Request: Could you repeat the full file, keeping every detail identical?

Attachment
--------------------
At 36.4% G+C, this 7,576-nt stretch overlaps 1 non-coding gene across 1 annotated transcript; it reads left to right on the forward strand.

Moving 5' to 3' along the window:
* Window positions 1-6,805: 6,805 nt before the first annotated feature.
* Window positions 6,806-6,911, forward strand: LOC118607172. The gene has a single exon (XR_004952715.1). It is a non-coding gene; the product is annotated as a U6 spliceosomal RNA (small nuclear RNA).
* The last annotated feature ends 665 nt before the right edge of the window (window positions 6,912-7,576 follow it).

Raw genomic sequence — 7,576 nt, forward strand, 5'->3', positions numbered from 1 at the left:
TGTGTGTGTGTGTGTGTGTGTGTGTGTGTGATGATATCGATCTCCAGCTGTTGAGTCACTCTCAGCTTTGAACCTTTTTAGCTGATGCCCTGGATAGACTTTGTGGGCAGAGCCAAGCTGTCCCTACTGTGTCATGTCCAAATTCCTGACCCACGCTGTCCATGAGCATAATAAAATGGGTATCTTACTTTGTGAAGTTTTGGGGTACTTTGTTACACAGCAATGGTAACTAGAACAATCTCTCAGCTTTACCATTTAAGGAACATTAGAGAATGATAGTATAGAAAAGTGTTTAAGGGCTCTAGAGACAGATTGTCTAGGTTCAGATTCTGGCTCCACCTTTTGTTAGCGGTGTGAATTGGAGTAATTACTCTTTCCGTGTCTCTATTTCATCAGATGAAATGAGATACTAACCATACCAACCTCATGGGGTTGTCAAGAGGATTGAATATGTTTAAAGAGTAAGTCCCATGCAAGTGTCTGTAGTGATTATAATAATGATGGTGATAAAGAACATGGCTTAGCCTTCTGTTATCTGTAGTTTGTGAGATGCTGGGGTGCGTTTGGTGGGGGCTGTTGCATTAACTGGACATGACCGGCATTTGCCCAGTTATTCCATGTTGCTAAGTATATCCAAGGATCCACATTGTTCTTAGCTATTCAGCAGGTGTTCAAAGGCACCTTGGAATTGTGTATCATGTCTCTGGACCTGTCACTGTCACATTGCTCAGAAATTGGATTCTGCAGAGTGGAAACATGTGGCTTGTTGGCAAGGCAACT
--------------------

At 36.4% G+C, this 7,576-nt stretch overlaps 1 non-coding gene across 1 annotated transcript; it reads left to right on the forward strand.

Moving 5' to 3' along the window:
* Window positions 1-6,805: 6,805 nt before the first annotated feature.
* Window positions 6,806-6,911, forward strand: LOC118607172. The gene has a single exon (XR_004952715.1). It is a non-coding gene; the product is annotated as a U6 spliceosomal RNA (small nuclear RNA).
* The last annotated feature ends 665 nt before the right edge of the window (window positions 6,912-7,576 follow it).

Raw genomic sequence — 7,576 nt, forward strand, 5'->3', positions numbered from 1 at the left:
TGTGTGTGTGTGTGTGTGTGTGTGTGTGTGATGATATCGATCTCCAGCTGTTGAGTCACTCTCAGCTTTGAACCTTTTTAGCTGATGCCCTGGATAGACTTTGTGGGCAGAGCCAAGCTGTCCCTACTGTGTCATGTCCAAATTCCTGACCCACGCTGTCCATGAGCATAATAAAATGGGTATCTTACTTTGTGAAGTTTTGGGGTACTTTGTTACACAGCAATGGTAACTAGAACAATCTCTCAGCTTTACCATTTAAGGAACATTAGAGAATGATAGTATAGAAAAGTGTTTAAGGGCTCTAGAGACAGATTGTCTAGGTTCAGATTCTGGCTCCACCTTTTGTTAGCGGTGTGAATTGGAGTAATTACTCTTTCCGTGTCTCTATTTCATCAGATGAAATGAGATACTAACCATACCAACCTCATGGGGTTGTCAAGAGGATTGAATATGTTTAAAGAGTAAGTCCCATGCAAGTGTCTGTAGTGATTATAATAATGATGGTGATAAAGAACATGGCTTAGCCTTCTGTTATCTGTAGTTTGTGAGATGCTGGGGTGCGTTTGGTGGGGGCTGTTGCATTAACTGGACATGACCGGCATTTGCCCAGTTATTCCATGTTGCTAAGTATATCCAAGGATCCACATTGTTCTTAGCTATTCAGCAGGTGTTCAAAGGCACCTTGGAATTGTGTATCATGTCTCTGGACCTGTCACTGTCACATTGCTCAGAAATTGGATTCTGCAGAGTGGAAACATGTGGCTTGTTGGCAAGGCAACT